The good news for investors is that government officials and businesses now have much more experience with containment than they did a few months ago. If a second wave emerges, this experience will make future containment efforts more effective and less expensive. In the meantime, sentiment among consumers and businesses alike hint that the recovery will most likely be somewhere between a V and a U.

It is too soon to tell what shape the recovery will take, but we do know that the economy and the markets will recover. We also know that old habits die hard, and US consumers are very likely to continue to spend as they have in the past. For investors in great American businesses, the future is still bright.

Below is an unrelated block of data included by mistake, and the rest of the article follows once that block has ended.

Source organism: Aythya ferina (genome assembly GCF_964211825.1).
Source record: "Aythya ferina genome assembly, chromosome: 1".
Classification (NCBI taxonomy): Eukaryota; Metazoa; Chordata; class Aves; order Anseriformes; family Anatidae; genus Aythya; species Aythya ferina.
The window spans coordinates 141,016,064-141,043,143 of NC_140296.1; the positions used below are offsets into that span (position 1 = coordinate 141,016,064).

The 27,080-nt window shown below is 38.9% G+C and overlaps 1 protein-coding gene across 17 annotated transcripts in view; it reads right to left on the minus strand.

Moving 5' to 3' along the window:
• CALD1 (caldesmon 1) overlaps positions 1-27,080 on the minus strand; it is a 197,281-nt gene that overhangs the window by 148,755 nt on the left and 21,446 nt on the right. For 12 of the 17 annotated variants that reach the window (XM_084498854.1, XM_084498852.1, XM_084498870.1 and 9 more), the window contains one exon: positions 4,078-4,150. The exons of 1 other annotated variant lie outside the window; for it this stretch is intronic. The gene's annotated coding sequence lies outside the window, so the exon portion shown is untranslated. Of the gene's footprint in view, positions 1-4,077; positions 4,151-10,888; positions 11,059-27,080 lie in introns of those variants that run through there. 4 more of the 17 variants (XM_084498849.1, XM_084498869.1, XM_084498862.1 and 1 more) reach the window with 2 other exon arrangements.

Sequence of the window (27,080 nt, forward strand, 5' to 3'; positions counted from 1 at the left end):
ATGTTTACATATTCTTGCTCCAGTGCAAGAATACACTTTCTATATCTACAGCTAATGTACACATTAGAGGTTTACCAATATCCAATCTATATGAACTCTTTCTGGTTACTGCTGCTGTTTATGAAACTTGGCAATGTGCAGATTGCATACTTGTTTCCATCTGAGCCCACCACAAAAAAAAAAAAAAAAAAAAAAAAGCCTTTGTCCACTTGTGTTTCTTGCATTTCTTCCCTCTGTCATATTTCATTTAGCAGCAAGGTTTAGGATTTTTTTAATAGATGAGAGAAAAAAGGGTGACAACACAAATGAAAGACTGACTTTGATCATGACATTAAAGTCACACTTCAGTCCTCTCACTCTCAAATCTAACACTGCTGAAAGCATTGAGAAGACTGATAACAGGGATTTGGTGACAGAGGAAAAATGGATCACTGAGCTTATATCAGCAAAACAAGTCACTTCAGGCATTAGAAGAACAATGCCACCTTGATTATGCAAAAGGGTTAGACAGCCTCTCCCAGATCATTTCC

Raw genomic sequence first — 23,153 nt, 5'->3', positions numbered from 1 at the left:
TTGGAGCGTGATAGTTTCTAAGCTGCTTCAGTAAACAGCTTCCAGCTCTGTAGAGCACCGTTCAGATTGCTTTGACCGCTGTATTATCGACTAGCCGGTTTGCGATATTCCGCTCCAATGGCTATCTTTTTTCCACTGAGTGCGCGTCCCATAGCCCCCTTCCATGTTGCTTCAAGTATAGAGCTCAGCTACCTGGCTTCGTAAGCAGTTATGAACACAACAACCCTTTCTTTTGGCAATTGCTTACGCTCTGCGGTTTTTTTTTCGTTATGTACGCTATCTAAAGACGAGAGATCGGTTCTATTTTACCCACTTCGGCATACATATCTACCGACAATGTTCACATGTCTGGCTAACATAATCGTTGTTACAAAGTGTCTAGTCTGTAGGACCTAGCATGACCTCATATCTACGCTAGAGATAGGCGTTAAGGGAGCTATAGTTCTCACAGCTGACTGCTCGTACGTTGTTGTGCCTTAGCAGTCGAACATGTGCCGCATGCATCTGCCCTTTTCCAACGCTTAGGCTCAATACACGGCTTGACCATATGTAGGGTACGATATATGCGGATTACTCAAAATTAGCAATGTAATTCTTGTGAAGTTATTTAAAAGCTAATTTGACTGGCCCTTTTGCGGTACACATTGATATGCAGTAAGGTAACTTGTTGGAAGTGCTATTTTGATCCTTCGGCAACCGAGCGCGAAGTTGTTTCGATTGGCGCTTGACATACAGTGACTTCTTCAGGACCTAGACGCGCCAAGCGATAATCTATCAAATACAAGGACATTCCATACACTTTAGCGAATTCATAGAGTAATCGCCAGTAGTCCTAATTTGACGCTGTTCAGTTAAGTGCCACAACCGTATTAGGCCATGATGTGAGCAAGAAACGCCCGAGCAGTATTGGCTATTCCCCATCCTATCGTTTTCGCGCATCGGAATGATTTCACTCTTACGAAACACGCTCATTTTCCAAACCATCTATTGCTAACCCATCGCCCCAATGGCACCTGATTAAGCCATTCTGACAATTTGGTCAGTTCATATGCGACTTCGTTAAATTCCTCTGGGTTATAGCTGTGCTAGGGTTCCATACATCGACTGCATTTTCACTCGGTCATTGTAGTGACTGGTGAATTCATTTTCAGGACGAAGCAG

Matthew A Treskovich | CPA/PFS, CITP, CMA, CFP®, AEP®, MBA, CLU, ChFC, FLMI
Chief Investment Officer

Staying calm during times of crisis is nothing new to those who have worked in the public sector – in fact it is a job requirement. However, we are currently experiencing a worldwide crisis on a scale that most of us have never experienced. The Coronavirus pandemic has changed the world we live in, upending our lives as well as the global financial markets. In addition to the stress of worrying about the health of your loved ones, you have the added stress of worrying about the steep decline in the value of your investments. This is especially troubling for those who are retired or nearing retirement. The best investment strategy in times of extreme volatility is to do what you have been trained to do and remain calm, and don’t even consider changing your investments! We have learned throughout our careers that decisions based on emotion are usually poor decisions that we later regret. The market will recover in time, and though nobody knows how long that will take, history teaches us that it will recover. Don’t let fear drive you to make bad financial decisions.